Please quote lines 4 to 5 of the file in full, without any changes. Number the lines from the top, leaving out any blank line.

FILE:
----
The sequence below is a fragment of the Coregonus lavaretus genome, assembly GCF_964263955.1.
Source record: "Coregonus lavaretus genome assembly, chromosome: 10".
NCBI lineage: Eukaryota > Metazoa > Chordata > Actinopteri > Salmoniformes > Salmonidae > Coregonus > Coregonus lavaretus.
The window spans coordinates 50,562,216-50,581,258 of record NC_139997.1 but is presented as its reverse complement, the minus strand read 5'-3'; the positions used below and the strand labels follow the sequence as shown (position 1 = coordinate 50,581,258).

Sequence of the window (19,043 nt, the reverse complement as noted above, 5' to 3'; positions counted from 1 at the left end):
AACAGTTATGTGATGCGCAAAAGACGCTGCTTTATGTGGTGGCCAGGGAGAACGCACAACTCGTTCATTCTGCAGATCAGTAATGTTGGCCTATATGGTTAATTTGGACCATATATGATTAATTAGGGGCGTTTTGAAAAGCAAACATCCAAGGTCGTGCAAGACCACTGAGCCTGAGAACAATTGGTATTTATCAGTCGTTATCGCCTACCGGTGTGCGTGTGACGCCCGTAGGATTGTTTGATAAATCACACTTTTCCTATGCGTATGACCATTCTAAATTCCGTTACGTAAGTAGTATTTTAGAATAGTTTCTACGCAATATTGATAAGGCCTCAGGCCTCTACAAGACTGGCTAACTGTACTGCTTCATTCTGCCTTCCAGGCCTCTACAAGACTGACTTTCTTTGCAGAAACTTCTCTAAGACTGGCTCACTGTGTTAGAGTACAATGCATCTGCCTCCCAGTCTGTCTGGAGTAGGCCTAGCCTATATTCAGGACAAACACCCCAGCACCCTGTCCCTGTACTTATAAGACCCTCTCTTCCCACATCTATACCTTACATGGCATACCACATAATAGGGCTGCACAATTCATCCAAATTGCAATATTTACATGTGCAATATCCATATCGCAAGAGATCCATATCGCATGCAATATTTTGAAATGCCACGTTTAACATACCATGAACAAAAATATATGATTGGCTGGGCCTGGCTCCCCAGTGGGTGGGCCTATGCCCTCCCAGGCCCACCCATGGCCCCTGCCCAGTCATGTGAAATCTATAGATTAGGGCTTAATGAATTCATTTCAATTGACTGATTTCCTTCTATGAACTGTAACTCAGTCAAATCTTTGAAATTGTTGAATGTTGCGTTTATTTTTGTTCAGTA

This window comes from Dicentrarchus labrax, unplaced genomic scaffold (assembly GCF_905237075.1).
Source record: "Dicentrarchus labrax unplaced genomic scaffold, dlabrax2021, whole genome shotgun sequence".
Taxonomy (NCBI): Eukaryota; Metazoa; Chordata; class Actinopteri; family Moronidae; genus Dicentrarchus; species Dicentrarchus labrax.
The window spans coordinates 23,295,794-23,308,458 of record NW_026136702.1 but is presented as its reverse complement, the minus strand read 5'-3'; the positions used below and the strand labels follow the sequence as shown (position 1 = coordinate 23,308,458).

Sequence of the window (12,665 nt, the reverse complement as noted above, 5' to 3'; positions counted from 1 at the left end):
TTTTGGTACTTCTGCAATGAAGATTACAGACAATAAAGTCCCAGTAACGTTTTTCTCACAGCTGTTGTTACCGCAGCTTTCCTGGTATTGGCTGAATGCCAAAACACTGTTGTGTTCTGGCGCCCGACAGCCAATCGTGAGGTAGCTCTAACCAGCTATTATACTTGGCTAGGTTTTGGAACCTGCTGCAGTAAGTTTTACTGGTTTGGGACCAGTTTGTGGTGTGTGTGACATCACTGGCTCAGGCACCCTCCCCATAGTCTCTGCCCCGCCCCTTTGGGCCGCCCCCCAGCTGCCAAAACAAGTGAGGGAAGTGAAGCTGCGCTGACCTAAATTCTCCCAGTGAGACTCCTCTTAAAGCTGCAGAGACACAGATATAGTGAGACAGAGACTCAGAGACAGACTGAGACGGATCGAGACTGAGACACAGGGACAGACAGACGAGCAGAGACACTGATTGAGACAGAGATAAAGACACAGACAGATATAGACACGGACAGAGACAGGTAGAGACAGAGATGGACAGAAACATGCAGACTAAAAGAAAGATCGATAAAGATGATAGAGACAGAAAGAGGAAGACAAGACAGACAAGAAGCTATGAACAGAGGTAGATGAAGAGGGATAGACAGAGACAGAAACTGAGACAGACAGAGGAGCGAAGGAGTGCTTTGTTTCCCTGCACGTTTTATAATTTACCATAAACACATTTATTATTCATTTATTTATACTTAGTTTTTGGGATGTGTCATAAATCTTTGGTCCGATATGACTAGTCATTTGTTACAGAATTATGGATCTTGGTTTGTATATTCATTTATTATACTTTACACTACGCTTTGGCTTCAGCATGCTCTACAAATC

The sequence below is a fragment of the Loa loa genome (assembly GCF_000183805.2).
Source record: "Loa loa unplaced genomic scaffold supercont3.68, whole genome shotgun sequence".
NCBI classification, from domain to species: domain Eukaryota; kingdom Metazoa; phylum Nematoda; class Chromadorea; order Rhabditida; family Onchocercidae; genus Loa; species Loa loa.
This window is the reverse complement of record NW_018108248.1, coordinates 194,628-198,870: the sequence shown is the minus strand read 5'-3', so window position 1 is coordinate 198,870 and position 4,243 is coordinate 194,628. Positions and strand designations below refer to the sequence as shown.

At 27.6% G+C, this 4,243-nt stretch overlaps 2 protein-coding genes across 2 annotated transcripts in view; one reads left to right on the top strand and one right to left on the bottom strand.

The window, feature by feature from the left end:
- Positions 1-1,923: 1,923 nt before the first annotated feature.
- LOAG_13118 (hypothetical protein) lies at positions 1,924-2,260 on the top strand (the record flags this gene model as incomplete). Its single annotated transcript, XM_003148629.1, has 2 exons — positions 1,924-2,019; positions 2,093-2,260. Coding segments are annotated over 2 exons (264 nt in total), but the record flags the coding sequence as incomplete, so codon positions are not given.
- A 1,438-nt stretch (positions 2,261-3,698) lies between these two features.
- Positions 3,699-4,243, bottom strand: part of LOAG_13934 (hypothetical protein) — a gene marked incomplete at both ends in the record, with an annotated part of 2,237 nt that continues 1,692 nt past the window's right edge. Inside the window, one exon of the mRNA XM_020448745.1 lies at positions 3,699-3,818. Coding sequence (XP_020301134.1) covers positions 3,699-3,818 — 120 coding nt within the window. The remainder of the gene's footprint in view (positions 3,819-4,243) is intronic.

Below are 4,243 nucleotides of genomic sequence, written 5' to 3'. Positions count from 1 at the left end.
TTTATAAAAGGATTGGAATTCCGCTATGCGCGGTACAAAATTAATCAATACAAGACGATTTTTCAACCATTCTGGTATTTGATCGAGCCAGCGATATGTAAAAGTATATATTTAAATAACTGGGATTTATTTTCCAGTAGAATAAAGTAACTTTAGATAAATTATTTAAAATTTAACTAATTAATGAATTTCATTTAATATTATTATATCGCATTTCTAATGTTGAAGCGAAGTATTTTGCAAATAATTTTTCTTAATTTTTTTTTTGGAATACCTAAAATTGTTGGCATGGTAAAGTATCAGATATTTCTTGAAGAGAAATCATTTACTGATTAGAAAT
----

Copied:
The window spans coordinates 50,562,216-50,581,258 of record NC_139997.1 but is presented as its reverse complement, the minus strand read 5'-3'; the positions used below and the strand labels follow the sequence as shown (position 1 = coordinate 50,581,258).

Sequence of the window (19,043 nt, the reverse complement as noted above, 5' to 3'; positions counted from 1 at the left end):